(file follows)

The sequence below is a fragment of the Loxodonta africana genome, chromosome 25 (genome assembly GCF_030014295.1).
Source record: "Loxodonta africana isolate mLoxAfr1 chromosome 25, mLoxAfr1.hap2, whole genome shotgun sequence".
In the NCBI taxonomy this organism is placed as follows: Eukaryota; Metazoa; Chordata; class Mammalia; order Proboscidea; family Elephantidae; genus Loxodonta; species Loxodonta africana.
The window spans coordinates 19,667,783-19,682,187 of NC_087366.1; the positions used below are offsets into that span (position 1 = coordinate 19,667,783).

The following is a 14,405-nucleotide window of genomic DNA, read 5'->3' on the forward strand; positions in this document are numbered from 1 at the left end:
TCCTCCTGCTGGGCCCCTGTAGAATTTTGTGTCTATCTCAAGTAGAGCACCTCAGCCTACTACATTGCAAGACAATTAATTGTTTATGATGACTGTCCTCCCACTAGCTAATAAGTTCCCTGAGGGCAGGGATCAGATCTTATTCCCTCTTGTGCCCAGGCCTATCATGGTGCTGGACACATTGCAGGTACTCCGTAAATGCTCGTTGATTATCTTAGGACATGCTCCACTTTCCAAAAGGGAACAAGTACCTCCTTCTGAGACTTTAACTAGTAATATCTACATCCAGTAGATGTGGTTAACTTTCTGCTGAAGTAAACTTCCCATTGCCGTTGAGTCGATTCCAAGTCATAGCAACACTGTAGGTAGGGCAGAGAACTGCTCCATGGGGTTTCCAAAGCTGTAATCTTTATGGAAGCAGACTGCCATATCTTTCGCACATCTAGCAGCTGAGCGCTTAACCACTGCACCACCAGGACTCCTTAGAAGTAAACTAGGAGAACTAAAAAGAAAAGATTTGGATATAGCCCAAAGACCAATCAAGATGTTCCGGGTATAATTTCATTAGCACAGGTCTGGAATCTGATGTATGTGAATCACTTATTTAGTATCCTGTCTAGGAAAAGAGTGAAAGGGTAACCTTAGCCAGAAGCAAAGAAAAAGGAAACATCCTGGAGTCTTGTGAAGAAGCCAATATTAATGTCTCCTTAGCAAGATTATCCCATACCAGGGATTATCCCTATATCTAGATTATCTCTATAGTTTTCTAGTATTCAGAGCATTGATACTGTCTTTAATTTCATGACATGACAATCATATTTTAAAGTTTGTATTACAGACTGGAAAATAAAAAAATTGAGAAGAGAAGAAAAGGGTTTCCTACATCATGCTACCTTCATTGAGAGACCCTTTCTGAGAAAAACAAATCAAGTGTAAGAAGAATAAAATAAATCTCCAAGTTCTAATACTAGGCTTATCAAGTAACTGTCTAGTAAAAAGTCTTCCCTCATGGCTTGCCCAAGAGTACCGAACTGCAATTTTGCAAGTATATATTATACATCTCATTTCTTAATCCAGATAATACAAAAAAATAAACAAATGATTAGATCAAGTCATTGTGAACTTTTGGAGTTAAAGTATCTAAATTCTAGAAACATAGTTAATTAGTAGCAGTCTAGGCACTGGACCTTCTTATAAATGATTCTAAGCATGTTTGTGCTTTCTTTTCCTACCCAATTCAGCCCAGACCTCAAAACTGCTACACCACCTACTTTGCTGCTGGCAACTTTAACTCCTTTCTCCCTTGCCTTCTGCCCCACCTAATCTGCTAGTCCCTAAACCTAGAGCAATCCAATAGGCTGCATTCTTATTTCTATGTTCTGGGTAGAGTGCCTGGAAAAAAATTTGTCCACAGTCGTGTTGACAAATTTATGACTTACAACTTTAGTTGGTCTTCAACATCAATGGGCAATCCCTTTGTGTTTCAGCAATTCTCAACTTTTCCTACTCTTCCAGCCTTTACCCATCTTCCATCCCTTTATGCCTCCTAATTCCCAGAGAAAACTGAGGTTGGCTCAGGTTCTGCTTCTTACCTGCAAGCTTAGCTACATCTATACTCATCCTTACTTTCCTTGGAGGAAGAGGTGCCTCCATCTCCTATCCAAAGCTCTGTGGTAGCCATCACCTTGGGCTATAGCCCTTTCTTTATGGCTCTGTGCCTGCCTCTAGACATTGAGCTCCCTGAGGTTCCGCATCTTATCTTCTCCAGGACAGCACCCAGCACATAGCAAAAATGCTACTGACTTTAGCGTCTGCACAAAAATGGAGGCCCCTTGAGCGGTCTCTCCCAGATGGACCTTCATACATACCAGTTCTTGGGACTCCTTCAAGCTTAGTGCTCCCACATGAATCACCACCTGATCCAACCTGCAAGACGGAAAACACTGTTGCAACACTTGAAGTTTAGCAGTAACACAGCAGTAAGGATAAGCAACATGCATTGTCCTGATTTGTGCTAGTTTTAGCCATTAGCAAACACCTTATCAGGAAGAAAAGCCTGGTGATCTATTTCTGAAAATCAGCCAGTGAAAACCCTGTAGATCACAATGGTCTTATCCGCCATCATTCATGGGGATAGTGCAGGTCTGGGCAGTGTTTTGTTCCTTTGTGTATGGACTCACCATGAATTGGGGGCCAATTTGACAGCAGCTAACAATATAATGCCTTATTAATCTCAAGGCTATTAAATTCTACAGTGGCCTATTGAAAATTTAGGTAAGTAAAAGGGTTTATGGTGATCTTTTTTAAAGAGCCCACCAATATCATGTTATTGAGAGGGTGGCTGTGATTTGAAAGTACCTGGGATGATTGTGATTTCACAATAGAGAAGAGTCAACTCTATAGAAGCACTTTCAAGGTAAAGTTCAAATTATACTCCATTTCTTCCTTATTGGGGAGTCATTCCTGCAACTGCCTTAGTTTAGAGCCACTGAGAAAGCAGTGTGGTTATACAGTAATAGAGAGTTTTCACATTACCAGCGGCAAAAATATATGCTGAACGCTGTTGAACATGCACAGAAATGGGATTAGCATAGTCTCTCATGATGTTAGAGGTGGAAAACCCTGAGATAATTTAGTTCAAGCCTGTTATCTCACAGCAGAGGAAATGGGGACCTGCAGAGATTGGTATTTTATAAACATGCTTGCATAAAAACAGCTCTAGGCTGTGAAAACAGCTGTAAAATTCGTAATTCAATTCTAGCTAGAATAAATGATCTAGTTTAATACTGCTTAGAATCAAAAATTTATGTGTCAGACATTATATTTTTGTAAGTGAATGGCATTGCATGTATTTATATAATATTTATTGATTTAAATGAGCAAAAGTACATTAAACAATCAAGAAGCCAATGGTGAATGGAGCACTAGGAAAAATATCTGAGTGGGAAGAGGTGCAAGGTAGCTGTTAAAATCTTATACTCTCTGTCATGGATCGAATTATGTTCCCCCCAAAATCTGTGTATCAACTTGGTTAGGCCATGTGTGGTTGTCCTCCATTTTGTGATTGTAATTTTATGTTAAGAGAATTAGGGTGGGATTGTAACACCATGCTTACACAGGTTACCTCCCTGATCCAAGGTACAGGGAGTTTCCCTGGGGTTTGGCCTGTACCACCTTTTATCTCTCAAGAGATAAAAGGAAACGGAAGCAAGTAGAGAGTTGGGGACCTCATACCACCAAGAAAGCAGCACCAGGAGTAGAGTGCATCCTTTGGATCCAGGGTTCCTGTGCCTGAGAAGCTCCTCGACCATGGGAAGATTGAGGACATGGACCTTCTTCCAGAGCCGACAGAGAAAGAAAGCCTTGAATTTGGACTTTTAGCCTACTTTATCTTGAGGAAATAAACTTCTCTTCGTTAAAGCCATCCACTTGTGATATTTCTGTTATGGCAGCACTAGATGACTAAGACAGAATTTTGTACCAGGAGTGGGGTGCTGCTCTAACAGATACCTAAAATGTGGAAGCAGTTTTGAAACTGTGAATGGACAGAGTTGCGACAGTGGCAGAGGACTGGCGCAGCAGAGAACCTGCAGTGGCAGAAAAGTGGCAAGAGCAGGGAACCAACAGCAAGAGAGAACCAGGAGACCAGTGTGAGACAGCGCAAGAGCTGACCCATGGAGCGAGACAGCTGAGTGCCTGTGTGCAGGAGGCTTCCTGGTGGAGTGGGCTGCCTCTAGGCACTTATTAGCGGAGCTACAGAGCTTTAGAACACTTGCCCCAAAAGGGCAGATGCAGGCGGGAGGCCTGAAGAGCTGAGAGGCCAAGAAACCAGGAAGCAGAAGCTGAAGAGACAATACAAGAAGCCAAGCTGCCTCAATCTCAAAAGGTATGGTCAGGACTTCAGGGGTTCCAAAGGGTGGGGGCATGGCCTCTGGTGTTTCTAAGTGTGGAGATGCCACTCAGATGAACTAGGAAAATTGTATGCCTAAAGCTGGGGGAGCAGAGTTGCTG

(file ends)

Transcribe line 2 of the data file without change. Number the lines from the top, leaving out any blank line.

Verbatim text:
Source record: "Loxodonta africana isolate mLoxAfr1 chromosome 25, mLoxAfr1.hap2, whole genome shotgun sequence".